From the July 01, 2010 issue of Futures Magazine • Subscribe!

High frequency trading: The speed-safety balance

The working group also suggests the development of standardized risk management tools for exchanges. It has pointed out that a computer-communication language, akin to FIX (currently used by broker-dealers and their clients to exchange information), can transmit risk parameters and permissions among traders, clearinghouses and exchanges. A risk communication protocol, once developed, also will standardize risk controls among traders, exchanges and clearing houses. In turn, this will strengthen trading security, enable more transparency and better allow regulators to oversee the markets.

The working group recommended parameters for a risk communication protocol (see “Just in case,” below).


Additionally, the FIA working group has recommended that exchange and clearinghouse offer transparent guidelines on co-location and design and implement robust error trade policies ensuring that rightful transactions stand, and erroneous transactions are minimized.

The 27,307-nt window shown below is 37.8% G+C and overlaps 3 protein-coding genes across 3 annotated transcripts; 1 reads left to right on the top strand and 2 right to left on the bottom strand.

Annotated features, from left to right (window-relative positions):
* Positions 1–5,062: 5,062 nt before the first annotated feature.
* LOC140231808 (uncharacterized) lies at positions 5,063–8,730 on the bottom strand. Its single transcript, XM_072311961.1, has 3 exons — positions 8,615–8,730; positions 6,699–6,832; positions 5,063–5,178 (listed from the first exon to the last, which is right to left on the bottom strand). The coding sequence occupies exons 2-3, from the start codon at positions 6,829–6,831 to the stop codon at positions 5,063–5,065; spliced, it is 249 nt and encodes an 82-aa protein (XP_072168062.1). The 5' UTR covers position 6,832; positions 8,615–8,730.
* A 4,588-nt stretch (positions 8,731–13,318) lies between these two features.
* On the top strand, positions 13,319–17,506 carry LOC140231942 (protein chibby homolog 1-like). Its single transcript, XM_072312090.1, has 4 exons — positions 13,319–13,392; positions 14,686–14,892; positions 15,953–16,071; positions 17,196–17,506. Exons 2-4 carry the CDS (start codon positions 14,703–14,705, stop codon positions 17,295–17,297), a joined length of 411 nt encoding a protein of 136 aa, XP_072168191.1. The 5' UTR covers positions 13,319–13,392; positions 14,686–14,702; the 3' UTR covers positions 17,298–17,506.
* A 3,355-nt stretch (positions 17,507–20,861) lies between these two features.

The working group’s suggestions are timely and relevant to market participants trading futures. The proposed risk protocol if implemented thoughtfully may ease the volume of regulatory duties and exchange oversight. Once the risk metrics and the associated trade logs are enforced, regulators will be better able to monitor trading conditions and prevent future market crises. After an event similar to the “flash crash” of May 6, 2010, for example, the regulators would identify a “fat finger” error within minutes that could have caused the crash. With the advances in the technology for trading, exchanges need the transparency at the transaction level to prevent unintentional order entries from bringing down entire economies.

Perhaps the bigger question is the dual role played by firms that act as designated market makers and that also engage in HFT. What is beginning to emerge from the May 6 flash crash is that when the market begins to exhibit peculiar activity, HFT algorithms may shut down as an act of prudence. The problem is not what they are doing to the market when they are active but that they have come to be relied on to provide liquidity and if they let go of that rope, the rest of the market goes flying.

Irene Aldridge is a quantitative portfolio manager and managing partner at ABLE Alpha Trading, LTD., in New York City. She is also the author of “High-Frequency Trading: A Practical Guide to Algorithmic Strategies and Trading Systems.”

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